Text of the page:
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  • Scouring the Scourge: Spontaneous Abortion and Morality.Robert F. Card - 2008 - American Journal of Bioethics 8 (7):27 – 29.
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  • Natural Embryo Loss and the Moral Status of the Human Fetus.Sarah-Vaughan Brakman - 2008 - American Journal of Bioethics 8 (7):22 – 23.
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  • Letting Nature Take its Course.Marianne Burda - 2008 - American Journal of Bioethics 8 (7):23 – 25.
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  • Politics as Usual: What Lies Behind the Pro-Poor Rhetoric.Thomas Pogge - 2010 - Polity.
    Worldwide, human lives are rapidly improving. Education, health-care, technology, and political participation are becoming ever more universal, empowering human beings everywhere to enjoy security, economic sufficiency, equal citizenship, and a life in dignity. To be sure, there are some specially difficult areas disfavoured by climate, geography, local diseases, unenlightened cultures or political tyranny. Here progress is slow, and there may be set-backs. But the affluent states and many international organizations are working steadily to extend the blessings of modernity through trade (...)
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  • Famine, Affluence, and Morality.Peter Singer - 1972 - Philosophy and Public Affairs 1 (3):229-243.
    As I write this, in November 1971, people are dying in East Bengal from lack of food, shelter, and medical caxc. The suffering and death that are occurring there now axe not inevitable, 1101; unavoidable in any fatalistic sense of the term. Constant poverty, a cyclone, and a civil war have turned at least nine million people into destitute refugees; nevertheless, it is not beyond Lhe capacity of the richer nations to give enough assistance to reduce any further suffering to (...)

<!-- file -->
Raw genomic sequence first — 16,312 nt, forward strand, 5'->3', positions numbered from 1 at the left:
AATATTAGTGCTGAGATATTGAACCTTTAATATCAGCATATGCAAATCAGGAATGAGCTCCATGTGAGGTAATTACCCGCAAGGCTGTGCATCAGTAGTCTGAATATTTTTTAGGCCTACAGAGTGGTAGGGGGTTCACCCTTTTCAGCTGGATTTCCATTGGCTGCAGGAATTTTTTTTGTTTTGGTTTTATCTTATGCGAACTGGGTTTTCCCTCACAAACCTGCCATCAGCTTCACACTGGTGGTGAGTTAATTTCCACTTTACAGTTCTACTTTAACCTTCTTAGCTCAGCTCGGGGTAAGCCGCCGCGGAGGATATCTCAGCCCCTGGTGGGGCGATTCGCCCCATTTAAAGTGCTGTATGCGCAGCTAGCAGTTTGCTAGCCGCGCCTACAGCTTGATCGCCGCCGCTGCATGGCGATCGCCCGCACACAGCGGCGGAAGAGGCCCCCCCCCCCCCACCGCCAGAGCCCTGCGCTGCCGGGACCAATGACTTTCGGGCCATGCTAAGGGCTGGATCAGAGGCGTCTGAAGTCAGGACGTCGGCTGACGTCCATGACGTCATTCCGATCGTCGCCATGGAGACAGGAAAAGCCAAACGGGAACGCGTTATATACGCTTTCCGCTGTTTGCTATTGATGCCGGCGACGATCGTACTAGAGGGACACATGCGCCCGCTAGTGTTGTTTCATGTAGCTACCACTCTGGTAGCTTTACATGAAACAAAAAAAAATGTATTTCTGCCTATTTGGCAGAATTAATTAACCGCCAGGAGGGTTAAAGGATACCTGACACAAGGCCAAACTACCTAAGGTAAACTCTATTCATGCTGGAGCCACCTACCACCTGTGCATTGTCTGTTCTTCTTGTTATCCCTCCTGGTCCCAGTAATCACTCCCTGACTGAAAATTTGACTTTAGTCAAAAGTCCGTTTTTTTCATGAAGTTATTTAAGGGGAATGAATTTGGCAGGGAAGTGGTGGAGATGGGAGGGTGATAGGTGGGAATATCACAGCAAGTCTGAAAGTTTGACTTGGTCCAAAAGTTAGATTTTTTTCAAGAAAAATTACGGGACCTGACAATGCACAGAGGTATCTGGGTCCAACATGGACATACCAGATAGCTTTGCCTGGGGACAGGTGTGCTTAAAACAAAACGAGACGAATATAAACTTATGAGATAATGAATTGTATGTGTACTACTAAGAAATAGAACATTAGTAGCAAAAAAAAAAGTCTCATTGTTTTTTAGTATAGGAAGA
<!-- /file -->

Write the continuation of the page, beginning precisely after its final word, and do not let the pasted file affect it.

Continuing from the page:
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  • The Metaphysical Status of the Embryo: Some Arguments Revisited.David Oderberg - unknown
    abstract This paper re-examines some well-known and commonly accepted arguments for the non-individuality of the embryo, due mainly to the work of John Harris. The first concerns the alleged non-differentiation of the embryoblast from the trophoblast. The second concerns monozygotic twinning and the relevance of the primitive streak. The third concerns the totipotency of the cells of the early embryo. I argue that on a proper analysis of both the empirical facts of embryological development, and the metaphysical importance or otherwise (...)
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  • The Substance View: A Critique (Part 3).Rob Lovering - 2017 - Bioethics 31 (4):305-312.
    In my articles ‘The Substance View: A Critique’ and ‘The Substance View: A Critique,’ I raise objections to the substance view, a theory of intrinsic value and moral standing defended by a number of contemporary moral philosophers, including Robert P. George, Patrick Lee, Christopher Tollefsen, and Francis Beckwith. In part one of my critique of the substance view, I raise reductio-style objections to the substance view's conclusion that the standard human fetus has the same intrinsic value and moral standing as (...)
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  • Hit but Not Down. The Substance View in Light of the Criticism of Lovering and Simkulet.Henrik Friberg-Fernros - 2018 - Bioethics 32 (6):388-394.